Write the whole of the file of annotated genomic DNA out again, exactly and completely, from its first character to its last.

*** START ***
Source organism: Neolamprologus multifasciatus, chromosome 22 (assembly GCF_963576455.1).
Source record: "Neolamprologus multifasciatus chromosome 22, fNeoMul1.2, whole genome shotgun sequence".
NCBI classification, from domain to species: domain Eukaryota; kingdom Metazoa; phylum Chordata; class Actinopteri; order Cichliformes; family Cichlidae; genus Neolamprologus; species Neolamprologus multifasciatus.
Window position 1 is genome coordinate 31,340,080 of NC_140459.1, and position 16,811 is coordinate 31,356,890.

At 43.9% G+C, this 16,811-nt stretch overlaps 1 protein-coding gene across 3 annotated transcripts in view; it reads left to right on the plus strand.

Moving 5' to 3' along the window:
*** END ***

Source organism: Neolamprologus multifasciatus, chromosome 22 (assembly GCF_963576455.1).
Source record: "Neolamprologus multifasciatus chromosome 22, fNeoMul1.2, whole genome shotgun sequence".
NCBI classification, from domain to species: domain Eukaryota; kingdom Metazoa; phylum Chordata; class Actinopteri; order Cichliformes; family Cichlidae; genus Neolamprologus; species Neolamprologus multifasciatus.
Window position 1 is genome coordinate 31,340,080 of NC_140459.1, and position 16,811 is coordinate 31,356,890.

At 43.9% G+C, this 16,811-nt stretch overlaps 1 protein-coding gene across 3 annotated transcripts in view; it reads left to right on the plus strand.

Moving 5' to 3' along the window: